Choice impulsivity: Definitions, measurement issues, and clinical implications
Hamilton, Kristen R., Mitchell, Marci R., Wing, Victoria C., Balodis, Iris M., Bickel, Warren, Fillmore, Mark, Lane, Scott D., Lejuez, C. W., Littlefield, Andrew K., Luijten, Maartje, Mathias, Charles W., Mitchell, Suzanne H., Napier, T. Celeste, Reynolds, Brady, Schütz, Christian G., Setlow, Barry, Sher, Kenneth J., Swann, Alan C., Tedford, Stephanie E., White, Melanie J., Winstanley, Catharine, Yi, Richard, Potenza, Marc N., & Moeller, F. Gerard (2015) Choice impulsivity: Definitions, measurement issues, and clinical implications. Personality Disorders : Theory, Research, and Treatment, 6(2), pp. 182-198.
Impulsivity critically relates to many psychiatric disorders. Given the multifaceted construct that impulsivity represents, defining core aspects of impulsivity is vital for the assessment and understanding of clinical conditions. Choice impulsivity (CI), involving the preferential selection of smaller sooner rewards over larger later rewards, represents one important type of impulsivity.
The International Society for Research on Impulsivity (InSRI) convened to discuss the definition and assessment of CI and provide recommendations regarding measurement across species.
Commonly used preclinical and clinical CI behavioral tasks are described, and considerations for each task are provided to guide CI task selection. Differences in assessment of CI (self-report, behavioral) and calculating CI indices (e.g., area-under-the-curve, indifference point, steepness of discounting curve) are discussed along with properties of specific behavioral tasks used in preclinical and clinical settings.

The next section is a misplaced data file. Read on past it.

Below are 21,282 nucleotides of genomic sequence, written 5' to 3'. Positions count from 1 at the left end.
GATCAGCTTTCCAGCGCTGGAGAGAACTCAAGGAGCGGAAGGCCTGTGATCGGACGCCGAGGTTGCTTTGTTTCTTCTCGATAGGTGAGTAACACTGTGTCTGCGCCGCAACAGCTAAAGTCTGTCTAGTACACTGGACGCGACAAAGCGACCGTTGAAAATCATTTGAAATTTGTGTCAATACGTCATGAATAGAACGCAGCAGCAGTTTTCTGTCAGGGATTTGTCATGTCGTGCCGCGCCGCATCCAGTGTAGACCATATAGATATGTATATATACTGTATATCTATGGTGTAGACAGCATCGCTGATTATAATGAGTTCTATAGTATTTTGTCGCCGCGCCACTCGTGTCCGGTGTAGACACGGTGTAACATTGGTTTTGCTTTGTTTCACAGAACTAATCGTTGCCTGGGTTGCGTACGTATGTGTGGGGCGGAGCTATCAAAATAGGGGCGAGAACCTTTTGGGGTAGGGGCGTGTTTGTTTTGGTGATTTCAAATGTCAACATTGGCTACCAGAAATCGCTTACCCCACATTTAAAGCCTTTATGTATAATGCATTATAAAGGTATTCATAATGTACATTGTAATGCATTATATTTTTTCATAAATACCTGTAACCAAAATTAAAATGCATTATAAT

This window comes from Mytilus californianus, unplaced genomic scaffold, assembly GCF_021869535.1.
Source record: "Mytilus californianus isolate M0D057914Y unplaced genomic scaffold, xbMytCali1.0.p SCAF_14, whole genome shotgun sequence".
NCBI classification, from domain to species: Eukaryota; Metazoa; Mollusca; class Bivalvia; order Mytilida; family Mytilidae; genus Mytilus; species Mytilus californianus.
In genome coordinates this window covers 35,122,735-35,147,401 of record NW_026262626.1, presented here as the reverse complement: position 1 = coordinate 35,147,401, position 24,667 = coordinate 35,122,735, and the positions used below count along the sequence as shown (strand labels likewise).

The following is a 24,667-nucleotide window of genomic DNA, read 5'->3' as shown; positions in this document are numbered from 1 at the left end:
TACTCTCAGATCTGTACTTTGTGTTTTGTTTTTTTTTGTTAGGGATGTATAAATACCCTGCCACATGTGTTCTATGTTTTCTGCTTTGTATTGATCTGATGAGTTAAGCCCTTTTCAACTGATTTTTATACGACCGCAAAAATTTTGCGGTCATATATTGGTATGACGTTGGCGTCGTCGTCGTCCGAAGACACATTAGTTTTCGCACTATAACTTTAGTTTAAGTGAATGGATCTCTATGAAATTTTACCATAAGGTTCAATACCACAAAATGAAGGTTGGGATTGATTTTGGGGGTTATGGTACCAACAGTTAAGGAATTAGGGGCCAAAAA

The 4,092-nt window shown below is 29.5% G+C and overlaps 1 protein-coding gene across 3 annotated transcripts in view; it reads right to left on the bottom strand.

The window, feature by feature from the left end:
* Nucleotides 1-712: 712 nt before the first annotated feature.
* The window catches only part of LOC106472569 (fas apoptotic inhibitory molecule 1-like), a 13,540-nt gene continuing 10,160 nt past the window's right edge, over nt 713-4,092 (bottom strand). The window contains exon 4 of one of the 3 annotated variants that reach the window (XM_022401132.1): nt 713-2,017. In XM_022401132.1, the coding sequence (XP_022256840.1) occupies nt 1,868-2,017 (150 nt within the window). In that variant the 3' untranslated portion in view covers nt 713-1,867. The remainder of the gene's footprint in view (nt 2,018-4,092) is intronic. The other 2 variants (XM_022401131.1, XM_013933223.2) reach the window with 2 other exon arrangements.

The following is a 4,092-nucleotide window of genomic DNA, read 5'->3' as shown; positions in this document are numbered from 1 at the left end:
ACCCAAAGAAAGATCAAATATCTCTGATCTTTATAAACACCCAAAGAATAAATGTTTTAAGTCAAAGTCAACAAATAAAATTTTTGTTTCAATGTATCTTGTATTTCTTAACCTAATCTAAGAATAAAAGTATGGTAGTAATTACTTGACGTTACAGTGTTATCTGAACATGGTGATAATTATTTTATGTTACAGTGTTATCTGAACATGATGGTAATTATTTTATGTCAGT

The InSRI group recommends inclusion of measures of CI in human studies examining impulsivity. Animal studies examining impulsivity should also include assessments of CI and these measures should be harmonized in accordance with human studies of the disorders being modeled in the preclinical investigations. The choice of specific CI measures to be included should be based on the goals of the study and existing preclinical and clinical literature using established CI measures.
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|Item Type:||Journal Article|
|Keywords:||impulsivity, response, attention, behavioral control, personality, delay discounting, delay of gratification, self-control|
|Subjects:||Australian and New Zealand Standard Research Classification > PSYCHOLOGY AND COGNITIVE SCIENCES (170000)|
|Divisions:||Current > QUT Faculties and Divisions > Faculty of Health
Current > Institutes > Institute of Health and Biomedical Innovation
Current > Schools > School of Psychology & Counselling
|Copyright Owner:||Copyright 2014 American Psychological Association|
|Deposited On:||29 Oct 2014 23:45|
|Last Modified:||03 May 2015 17:22|
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